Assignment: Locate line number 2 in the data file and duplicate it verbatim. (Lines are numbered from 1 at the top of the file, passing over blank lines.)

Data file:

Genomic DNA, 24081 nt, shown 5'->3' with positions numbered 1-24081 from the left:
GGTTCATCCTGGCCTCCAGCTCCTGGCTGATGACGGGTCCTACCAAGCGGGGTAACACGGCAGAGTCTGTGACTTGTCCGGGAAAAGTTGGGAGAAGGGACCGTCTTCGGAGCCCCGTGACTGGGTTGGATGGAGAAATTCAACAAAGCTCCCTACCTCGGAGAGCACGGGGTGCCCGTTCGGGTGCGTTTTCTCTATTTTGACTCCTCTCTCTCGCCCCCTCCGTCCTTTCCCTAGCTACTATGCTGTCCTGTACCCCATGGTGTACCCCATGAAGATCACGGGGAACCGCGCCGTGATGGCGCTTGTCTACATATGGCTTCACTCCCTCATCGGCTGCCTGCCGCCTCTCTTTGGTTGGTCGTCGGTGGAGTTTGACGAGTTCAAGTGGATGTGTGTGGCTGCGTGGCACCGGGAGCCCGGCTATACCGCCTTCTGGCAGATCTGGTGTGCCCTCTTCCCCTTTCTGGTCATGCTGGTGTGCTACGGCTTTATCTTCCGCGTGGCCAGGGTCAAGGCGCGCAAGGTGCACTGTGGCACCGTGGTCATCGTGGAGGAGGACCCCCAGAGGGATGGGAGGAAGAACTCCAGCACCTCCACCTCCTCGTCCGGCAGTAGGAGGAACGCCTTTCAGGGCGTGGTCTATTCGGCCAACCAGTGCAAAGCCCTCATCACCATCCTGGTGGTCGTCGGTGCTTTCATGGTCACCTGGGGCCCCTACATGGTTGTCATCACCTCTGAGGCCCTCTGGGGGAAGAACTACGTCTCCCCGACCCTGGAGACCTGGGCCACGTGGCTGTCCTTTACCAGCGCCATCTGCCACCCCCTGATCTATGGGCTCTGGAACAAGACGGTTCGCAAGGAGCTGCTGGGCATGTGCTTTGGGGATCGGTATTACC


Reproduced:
GGTTCATCCTGGCCTCCAGCTCCTGGCTGATGACGGGTCCTACCAAGCGGGGTAACACGGCAGAGTCTGTGACTTGTCCGGGAAAAGTTGGGAGAAGGGACCGTCTTCGGAGCCCCGTGACTGGGTTGGATGGAGAAATTCAACAAAGCTCCCTACCTCGGAGAGCACGGGGTGCCCGTTCGGGTGCGTTTTCTCTATTTTGACTCCTCTCTCTCGCCCCCTCCGTCCTTTCCCTAGCTACTATGCTGTCCTGTACCCCATGGTGTACCCCATGAAGATCACGGGGAACCGCGCCGTGATGGCGCTTGTCTACATATGGCTTCACTCCCTCATCGGCTGCCTGCCGCCTCTCTTTGGTTGGTCGTCGGTGGAGTTTGACGAGTTCAAGTGGATGTGTGTGGCTGCGTGGCACCGGGAGCCCGGCTATACCGCCTTCTGGCAGATCTGGTGTGCCCTCTTCCCCTTTCTGGTCATGCTGGTGTGCTACGGCTTTATCTTCCGCGTGGCCAGGGTCAAGGCGCGCAAGGTGCACTGTGGCACCGTGGTCATCGTGGAGGAGGACCCCCAGAGGGATGGGAGGAAGAACTCCAGCACCTCCACCTCCTCGTCCGGCAGTAGGAGGAACGCCTTTCAGGGCGTGGTCTATTCGGCCAACCAGTGCAAAGCCCTCATCACCATCCTGGTGGTCGTCGGTGCTTTCATGGTCACCTGGGGCCCCTACATGGTTGTCATCACCTCTGAGGCCCTCTGGGGGAAGAACTACGTCTCCCCGACCCTGGAGACCTGGGCCACGTGGCTGTCCTTTACCAGCGCCATCTGCCACCCCCTGATCTATGGGCTCTGGAACAAGACGGTTCGCAAGGAGCTGCTGGGCATGTGCTTTGGGGATCGGTATTACC